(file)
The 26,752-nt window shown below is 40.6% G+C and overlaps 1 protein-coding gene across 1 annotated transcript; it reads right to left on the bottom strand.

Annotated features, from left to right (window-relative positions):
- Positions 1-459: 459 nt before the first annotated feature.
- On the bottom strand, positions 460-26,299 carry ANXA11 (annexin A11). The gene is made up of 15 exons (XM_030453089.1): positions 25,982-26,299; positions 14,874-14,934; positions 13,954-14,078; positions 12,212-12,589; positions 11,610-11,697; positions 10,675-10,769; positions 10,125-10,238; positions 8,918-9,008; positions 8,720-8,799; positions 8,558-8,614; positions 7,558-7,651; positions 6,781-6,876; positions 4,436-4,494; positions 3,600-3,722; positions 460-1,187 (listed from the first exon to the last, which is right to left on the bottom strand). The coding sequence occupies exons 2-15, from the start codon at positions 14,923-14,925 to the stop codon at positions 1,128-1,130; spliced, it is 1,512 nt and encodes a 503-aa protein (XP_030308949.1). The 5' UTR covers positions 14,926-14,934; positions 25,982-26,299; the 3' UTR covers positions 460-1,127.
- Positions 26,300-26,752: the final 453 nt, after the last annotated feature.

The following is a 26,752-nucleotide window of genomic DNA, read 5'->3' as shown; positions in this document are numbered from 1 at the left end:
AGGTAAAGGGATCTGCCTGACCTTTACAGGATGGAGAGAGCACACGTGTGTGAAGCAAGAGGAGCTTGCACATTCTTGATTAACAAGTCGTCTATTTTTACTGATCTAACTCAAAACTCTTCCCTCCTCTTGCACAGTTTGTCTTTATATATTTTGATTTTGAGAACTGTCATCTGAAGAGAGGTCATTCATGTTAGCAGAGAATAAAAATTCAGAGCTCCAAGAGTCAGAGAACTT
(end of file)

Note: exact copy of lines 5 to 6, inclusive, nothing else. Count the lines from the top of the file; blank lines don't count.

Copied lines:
- Positions 26,300-26,752: the final 453 nt, after the last annotated feature.

The following is a 26,752-nucleotide window of genomic DNA, read 5'->3' as shown; positions in this document are numbered from 1 at the left end: